Introduction to Glomerulonephritis
Introduction to Glomerulonephritis
The human body had two bean shaped kidneys that are located just below the rib cage on both side of the spine. The kidneys are vital organs that perform many functions to keep the body clean and chemically balanced.
Glomerulonephritis is an inflammation of the glomeruli of the kidneys. Glomeruli are tiny fibres in the kidneys that helps remove excess electrolytes and waste products from the bloodstream and passed through into the urine. It can be acute or chronic. Severe glomerulonephritis can prolong the inflammation and cause damage to the kidneys.
Different types and causes of Glomerulonephritis
Few types and causes of Glomerulonephritis are:
There are some autoimmune conditions such as Systemic Lupus Erythematous (SLE) or Vasculitis in which the body’s immune system attacks healthy tissue. Glomerulonephritis may develop if the kidneys’ filtering system is targeted.
The most common type of antibody-mediated is IgA nephropathy. It can be associated with celiac disease, liver disease or HIV infection. Immunoglobulin A is another type of antibody-mediated that helps fight off infections. Due to certain infections, it can deposit in the kidney, leading to Hematuria. Antibody-mediated is less common, but associated with severe complications.
- Prior infection
Streptococcal infections such as strep throat may cause hypertension, kidney failure and dark urine. Glomerulonephritis following a streptococcal infection is common among children.
- Membranous Glomerulonephritis
Membranous Glomerulonephritis is a condition that can cause leakage of protein into the urine. It may develop with Systemic Lupus Erythematous (SLE) or without Systemic Lupus Erythematous.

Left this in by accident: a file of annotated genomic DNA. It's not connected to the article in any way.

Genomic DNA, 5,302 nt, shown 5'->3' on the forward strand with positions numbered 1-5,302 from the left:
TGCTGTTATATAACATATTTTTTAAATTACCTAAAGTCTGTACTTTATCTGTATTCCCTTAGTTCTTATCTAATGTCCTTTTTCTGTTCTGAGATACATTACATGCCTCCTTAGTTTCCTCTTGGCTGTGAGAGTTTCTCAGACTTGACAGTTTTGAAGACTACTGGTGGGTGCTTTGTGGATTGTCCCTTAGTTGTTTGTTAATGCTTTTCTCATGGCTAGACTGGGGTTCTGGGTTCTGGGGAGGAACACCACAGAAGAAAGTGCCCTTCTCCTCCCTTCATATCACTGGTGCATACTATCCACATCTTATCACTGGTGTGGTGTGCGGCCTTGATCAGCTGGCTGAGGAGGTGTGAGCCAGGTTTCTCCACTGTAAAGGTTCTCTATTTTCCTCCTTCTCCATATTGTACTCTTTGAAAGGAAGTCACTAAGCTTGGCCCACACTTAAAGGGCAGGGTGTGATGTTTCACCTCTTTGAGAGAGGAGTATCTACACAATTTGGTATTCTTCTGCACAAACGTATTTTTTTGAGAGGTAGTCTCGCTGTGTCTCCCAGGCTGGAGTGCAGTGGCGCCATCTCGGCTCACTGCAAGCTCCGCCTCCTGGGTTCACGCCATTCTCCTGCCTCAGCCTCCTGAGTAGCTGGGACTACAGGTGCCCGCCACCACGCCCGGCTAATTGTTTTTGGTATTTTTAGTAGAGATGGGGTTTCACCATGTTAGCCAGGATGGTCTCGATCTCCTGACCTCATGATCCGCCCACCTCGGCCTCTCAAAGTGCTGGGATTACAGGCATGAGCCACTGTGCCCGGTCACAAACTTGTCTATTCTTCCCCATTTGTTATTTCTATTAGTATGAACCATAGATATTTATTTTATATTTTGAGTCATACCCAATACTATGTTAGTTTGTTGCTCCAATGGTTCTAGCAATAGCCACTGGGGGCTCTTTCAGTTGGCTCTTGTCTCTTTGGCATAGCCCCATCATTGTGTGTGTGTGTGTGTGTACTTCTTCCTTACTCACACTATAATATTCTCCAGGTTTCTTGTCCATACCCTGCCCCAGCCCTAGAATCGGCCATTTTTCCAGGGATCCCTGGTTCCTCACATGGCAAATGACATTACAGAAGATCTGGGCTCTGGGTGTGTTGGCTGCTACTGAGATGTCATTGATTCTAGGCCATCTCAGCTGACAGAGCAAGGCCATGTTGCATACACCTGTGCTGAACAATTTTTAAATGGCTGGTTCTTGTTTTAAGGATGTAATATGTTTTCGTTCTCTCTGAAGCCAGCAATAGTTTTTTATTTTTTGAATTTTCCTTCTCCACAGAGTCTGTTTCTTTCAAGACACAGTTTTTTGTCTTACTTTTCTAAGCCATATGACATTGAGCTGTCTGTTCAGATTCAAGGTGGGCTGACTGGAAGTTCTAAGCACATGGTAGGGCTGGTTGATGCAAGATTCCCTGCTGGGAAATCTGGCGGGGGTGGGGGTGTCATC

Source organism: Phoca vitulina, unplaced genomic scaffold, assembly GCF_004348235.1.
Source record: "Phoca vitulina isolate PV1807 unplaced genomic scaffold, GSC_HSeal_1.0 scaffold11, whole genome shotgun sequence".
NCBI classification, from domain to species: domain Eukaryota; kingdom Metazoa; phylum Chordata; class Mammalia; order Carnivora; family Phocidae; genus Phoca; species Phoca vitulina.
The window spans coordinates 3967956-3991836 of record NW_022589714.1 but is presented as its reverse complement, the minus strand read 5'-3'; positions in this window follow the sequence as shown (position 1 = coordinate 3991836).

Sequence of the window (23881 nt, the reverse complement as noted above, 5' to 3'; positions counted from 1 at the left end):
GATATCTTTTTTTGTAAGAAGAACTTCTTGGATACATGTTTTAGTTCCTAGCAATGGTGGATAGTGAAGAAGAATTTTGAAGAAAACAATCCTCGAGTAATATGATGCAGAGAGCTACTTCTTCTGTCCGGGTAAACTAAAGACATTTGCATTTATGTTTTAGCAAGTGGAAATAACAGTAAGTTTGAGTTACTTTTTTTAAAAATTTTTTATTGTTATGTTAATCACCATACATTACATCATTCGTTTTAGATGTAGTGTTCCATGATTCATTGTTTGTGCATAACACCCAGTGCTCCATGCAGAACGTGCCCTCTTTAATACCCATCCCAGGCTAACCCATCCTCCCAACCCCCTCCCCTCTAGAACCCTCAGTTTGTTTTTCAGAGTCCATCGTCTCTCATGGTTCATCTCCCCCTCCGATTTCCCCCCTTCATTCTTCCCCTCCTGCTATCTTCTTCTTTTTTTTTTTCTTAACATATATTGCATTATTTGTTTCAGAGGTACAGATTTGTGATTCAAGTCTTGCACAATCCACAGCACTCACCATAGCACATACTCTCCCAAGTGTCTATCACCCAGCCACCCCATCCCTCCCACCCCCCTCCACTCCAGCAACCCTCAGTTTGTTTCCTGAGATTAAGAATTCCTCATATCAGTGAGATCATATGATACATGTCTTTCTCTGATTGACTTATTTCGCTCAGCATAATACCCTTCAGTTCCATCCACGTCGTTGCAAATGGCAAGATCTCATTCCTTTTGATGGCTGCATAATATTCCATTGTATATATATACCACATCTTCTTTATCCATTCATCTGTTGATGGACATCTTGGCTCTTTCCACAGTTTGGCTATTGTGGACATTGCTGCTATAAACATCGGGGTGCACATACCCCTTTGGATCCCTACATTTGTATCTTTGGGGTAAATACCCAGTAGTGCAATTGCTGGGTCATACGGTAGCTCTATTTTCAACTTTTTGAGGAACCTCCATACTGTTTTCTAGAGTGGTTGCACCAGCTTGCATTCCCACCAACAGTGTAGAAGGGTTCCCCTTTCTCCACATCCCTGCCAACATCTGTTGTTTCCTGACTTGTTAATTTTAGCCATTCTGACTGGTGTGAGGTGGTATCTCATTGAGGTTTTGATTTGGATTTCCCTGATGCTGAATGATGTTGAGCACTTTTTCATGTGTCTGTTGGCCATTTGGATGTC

- Idiopathic Glomerulonephritis
There is no apparent reason for idiopathic glomerulonephritis’s occurrence. However, it may possibly occur when an undetected or undiagnosed infection leads to kidney failure or inflammation.
- Bacterial endocarditis
Sometimes, bacteria such as Sepsis can lodge in the heart, causing an infection in one or more of the heart valves. A person with a heart condition (damaged or artificial heart valves) are at greater risk of developing Glomerulonephritis.
Triggers for Glomerulonephritis
Few conditions that can trigger acute glomerulonephritis are:
- Systemic Lupus Erythematous (SLE)
- Amyloidosis (Proteins deposited in organs and tissues, which can cause harm to the body)
- Wegener’s Granulomatosis (A rare condition that can cause inflammation of the blood vessels)
- Polyarteritis Nodosa (A condition in which the cells attack the arteries)
- Goodpasture’s Syndrome (An autoimmune condition in which the antibodies attack the kidneys and lungs)
- Strep throat
- Too much use of non-steroid anti-inflammatory drugs (NSAID) to relieve pain.
According to experts, it is still unknown that why chronic glomerulonephritis develops. It can be caused due to certain genetic diseases such as immunological conditions, cancer, hereditary nephritis or exposure to hydrogen solvents.
Signs and Symptoms of Glomerulonephritis
Few signs and symptoms of Acute Glomerulonephritis are:
- Decease in urination
- Oedema in the face
- Haematuria (dark urine)
- Excess fluid in the lungs causing coughing
Symptoms of Kidney Failure
If left untreated, Glomerulonephritis can lead to kidney failure. Few symptoms associated with kidney failure are:
- Dry an itchy skin
- Muscle cramps at night
- Lack of appetite
- Nausea and vomiting